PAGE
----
The Making of an Aviculturist: Samantha's Story


When I visit various bird dubs and aviaries I always look for young people involved in aviculture. I find all too few. But sometimes I find a real aviculturist who is also really young. That's what this story is all about.

This story covers three generations.

Leslie Jennifer Gillis was raised by her parents (Morris and Vi Kyle) to love birds - exotics as well as the indigenous species around the house and in the fields. The Kyles kept assorted exotic birds including Bee Bee Parrots, Canaries, a Budgerigar, and a few other small birds.

Vi Kyle got her first first Amazon (a very sick Orange-winged) for $50 from the local K-Mart in Fresno, California in 1969. For another $25 the pet departrnent manager threw in a cage and told her that he did not think the bird would live very long. Kyle took the bird anyway - she hated to see it sick and unloved.

This story has a happy ending - actually, it is not ended yet. Kyle nursed the Amazon (now named Harvey) back to health and it has not had a sick day since. Harvey still lives with the Kyles. (As an aside, Harvey was thought to be a female but when an African Grey Parrot was added to the household, Harvey became so excited she laid eggs in the seed dish.)

None. of this was lost on young Leslie Jennifer.

Leslie was taught how to handfeed abandoned baby wild birds by her mom and grew up with a love and appreciation of birds. Her .father (Morris Kyle) feeds over lOOlbs. of wild bird seed a month and unknown amounts of peanuts and sunflower for the larger native birds and maintains


about 12 hummingbird feeders to this day. He enjoys all the migratory birds that follow the San Joaquin River - his friends call him Mr. Audubon now. During the summer months he refreshes the wild birds' drinking water throughout the day and you will never find an empty feeder. He and Samantha (his granddaughter and the main subject of this article) have been known to sit out in the back yard watching all the different birds feeding for hours at a time.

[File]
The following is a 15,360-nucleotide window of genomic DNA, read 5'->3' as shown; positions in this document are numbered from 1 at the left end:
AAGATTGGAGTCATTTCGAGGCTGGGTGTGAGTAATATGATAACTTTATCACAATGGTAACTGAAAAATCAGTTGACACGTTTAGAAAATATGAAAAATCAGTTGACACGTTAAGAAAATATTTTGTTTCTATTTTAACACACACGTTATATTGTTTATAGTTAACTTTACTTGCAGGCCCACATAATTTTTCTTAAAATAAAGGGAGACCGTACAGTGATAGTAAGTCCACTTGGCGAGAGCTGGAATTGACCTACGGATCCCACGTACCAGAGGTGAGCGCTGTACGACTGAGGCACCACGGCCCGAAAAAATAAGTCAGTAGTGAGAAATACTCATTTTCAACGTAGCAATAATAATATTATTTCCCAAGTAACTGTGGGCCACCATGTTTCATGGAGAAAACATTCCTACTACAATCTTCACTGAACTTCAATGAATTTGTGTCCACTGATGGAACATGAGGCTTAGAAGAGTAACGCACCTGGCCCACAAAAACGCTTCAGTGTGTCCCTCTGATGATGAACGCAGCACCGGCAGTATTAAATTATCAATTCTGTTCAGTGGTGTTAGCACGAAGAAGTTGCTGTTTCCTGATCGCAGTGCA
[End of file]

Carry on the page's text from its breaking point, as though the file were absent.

Samantha (AKA Sam) was born into a home that had many birds. Her mother, Leslie Jennifer Gillis (formerly Kyle) had finches to Amazons. Toddler Samantha was quite content to sit in the living room and watch all the finches in a flight built off the window where one can view the birds year around. She would sit there for hours. She loved the Lady Gouldians and


made friends with a Blue-capped Cordon Blue. He would flutter at the window when she was there - up and down - and Sam would watch wearing a very big smile. She said "This is my bird."

When Sam was about three years old she became very interested in helping her mother handfeed birds. Gillis would let Sam help feed the wild jays and crows being rehabilitated for release. Sam would scream with delight when they took the food from her tiny fingers. These birds, of course were fed only from necessity - to keep them from dying. All of the birds were released, of course, when they were healthy and on their own.

Occasionally a baby Cordon Blue would hatch out and need to be fed from day one. Sam watched with great interest and always offered to help. Gillis always declined.

When Sam was about four-and-ahalf years old her mother allowed her to help raise a Green Singer. Of course, Sam and the singer became pals.